These are the academic studies. Of course, Jeffrey Milyo last week testified before Congress on whether photo ID is detrimental or not and he says, of course, what do you know? 'No, it's not. It's fine. You can ask for photo ID at the polling place. It'll be no problem.' [more info here]
So all of these institutions: the media, the government, the interest groups, the academic studies have all have all become compromised. It is, I feel, up to the people to hold them accountable. [Applause.]
I feel I have a responsibility to point out that Common Cause, even, their slogan is "Holding Power Accountable." Quite often we use the slogan at BRAD BLOG: "Holding Common Cause Accountable." We must hold each other accountable because the media has completely failed their first amendment obligation to hold anybody accountable.
So we must hold each other accountable. The media has become a glorified PR unit where they basically report, 'One guy says this, the other guy says this, oh, who knows? The answer must be somewhere in the middle.' No. The answer can be discovered and it must be reported. We try to do that every day at BRAD BLOG and I try to encourage the mainstream corporate media who is, as you hear Kevin, and I talk to these folks every day, they're desperate. They don't know what to do. Might I suggest they start reporting the news. [Applause.] That they start reporting what's going on. It's not a "he said/she said" story, it's not a red/blue, it's not a right/left, there is a truth and we need to start reporting it. It is provable. We can do that. We must do that. It is our responsibility.
I will end with a quote that the great whistleblower Daniel Ellsberg of the Pentagon Papers wrote at The BRAD BLOG. He had to write this at BRADBLOG.com. [Laughter.] Not the New York Times, not the Washington Post, but at BRAD BLOG. This was in reply to a woman, an FBI whistleblower who has been trying to get out her word about what she heard while working at the FBI after 9/11 that involves, her allegations that she heard discussion of high-level --- and I'm talking the number three in the State Department --- officials, who were allowing our nuclear secrets to be sold to foreign countries. This seems notable to me. Apparently not to the New York Times or the Washington Post. So Ellsberg, who has called her story --- her name is Sibel Edmonds, you can read about it at BRAD BLOG, not at the New York Times [more info here]-- he has called her story "far more explosive than The Pentagon Papers."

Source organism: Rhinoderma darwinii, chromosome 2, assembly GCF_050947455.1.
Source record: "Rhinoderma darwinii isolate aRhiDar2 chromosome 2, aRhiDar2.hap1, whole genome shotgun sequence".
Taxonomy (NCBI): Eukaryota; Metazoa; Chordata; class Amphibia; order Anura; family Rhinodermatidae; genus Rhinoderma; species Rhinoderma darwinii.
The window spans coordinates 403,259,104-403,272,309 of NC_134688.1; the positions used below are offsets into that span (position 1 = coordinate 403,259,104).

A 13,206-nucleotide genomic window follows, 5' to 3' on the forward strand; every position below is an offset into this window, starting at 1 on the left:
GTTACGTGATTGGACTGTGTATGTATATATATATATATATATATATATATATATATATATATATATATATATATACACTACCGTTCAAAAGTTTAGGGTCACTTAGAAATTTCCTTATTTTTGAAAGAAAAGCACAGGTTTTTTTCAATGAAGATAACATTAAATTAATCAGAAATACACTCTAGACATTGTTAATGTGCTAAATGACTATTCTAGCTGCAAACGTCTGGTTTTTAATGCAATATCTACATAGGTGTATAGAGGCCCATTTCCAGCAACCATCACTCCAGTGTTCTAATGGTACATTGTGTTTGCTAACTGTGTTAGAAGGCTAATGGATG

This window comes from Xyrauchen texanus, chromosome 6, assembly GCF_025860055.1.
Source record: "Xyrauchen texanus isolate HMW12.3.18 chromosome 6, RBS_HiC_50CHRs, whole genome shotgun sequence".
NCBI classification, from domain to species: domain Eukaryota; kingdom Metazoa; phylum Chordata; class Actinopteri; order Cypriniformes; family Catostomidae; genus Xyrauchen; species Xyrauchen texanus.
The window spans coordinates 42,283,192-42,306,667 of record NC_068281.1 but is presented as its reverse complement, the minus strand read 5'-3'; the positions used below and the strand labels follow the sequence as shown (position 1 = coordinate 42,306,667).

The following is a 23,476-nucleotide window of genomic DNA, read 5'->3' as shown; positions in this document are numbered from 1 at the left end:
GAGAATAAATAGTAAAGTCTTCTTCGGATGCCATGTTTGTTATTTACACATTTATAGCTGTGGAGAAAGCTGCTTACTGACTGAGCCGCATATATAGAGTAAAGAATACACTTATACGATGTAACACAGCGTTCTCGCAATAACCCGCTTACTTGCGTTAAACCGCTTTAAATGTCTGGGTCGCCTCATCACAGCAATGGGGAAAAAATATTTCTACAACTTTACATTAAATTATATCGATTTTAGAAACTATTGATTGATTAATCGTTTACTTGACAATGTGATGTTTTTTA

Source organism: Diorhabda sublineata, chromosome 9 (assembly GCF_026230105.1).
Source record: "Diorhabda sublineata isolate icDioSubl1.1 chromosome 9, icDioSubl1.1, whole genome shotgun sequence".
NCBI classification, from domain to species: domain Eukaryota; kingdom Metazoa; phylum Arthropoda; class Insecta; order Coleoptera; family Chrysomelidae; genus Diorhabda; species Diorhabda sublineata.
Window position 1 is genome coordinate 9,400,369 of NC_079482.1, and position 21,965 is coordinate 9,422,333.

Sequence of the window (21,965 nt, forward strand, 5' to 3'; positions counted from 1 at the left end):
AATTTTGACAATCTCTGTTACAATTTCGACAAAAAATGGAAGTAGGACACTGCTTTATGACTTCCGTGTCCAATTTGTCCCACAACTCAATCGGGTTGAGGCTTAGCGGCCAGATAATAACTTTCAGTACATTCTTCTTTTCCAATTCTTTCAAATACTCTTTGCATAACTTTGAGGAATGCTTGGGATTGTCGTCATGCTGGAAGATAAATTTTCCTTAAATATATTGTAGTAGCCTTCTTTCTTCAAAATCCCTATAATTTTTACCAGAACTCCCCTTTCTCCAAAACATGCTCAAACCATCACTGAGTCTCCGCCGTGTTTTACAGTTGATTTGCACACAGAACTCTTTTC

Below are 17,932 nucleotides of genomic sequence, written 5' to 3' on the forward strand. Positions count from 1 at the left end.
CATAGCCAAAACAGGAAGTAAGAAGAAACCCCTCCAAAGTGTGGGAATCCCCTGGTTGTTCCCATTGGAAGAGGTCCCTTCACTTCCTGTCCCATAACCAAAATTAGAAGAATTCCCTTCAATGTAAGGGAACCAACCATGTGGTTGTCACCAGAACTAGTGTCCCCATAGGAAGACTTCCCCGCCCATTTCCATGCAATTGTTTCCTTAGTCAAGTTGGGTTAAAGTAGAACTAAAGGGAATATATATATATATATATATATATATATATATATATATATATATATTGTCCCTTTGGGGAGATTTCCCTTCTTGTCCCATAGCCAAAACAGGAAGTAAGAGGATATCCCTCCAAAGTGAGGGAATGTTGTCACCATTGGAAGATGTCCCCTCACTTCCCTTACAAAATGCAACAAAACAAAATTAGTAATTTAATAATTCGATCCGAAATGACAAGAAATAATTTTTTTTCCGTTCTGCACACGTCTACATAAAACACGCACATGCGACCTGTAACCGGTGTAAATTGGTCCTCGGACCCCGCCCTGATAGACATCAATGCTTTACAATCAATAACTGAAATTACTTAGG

He wrote: "It is a measure of how far the New York Times and Washington Post have fallen from their responsibilities since I gave them the Pentagon Papers in 1971. They printed them then. Would they today?...If freedom of the press is mainly for the people who own the presses, it is time for those owners to stop using that freedom to conceal official wrongdoing....Such activities (wrongdoing by government officials like this) persists covertly to the point of national disaster because the press neglects what our First Amendment was precisely intended to protect and encourage it to do: to expose wrongdoing by officials."
If they won't, we will. I hope you will join me. We've got to change this mess. [Cheers, applause.]
[Later...During the Q&A]
Can I speak to one point, a couple [of folks] have been making? Thank you. And, by the way, thank you for waving your hands to get your question in. I would like to see more of that. The, just one, very briefly. There have been some questions about diversity --- gender diversity, racial diversity and so on and so forth --- and at risk of, I don't know, perhaps even incurring the wrath of my friend, the great Lila Garrett of KPFK here [gesture to Lila in audience], let me point out that I don't, I don't think we have the luxury to concern ourselves, in a certain sense, with these things, as important as they are.
We're talking about remodeling the furniture in the house while the house is burning down. [Applause.]
Where if Lippman said that we have to melodramatize these things, let me melodramatize the conflict here. [Laughter.]
We've, we're in a war without end. I don't know how we get out of it. I blame the media. Everybody in this room is being listened to and has their internet read every day. [Applause.] I blame the media. We have torture. We have thrown out the Constitution and called it "quaint." I blame the media. [Applause.] These are the things that I think we need to figure out how to deal with instead of enjoying the luxury of concerning ourselves at the margins...for now.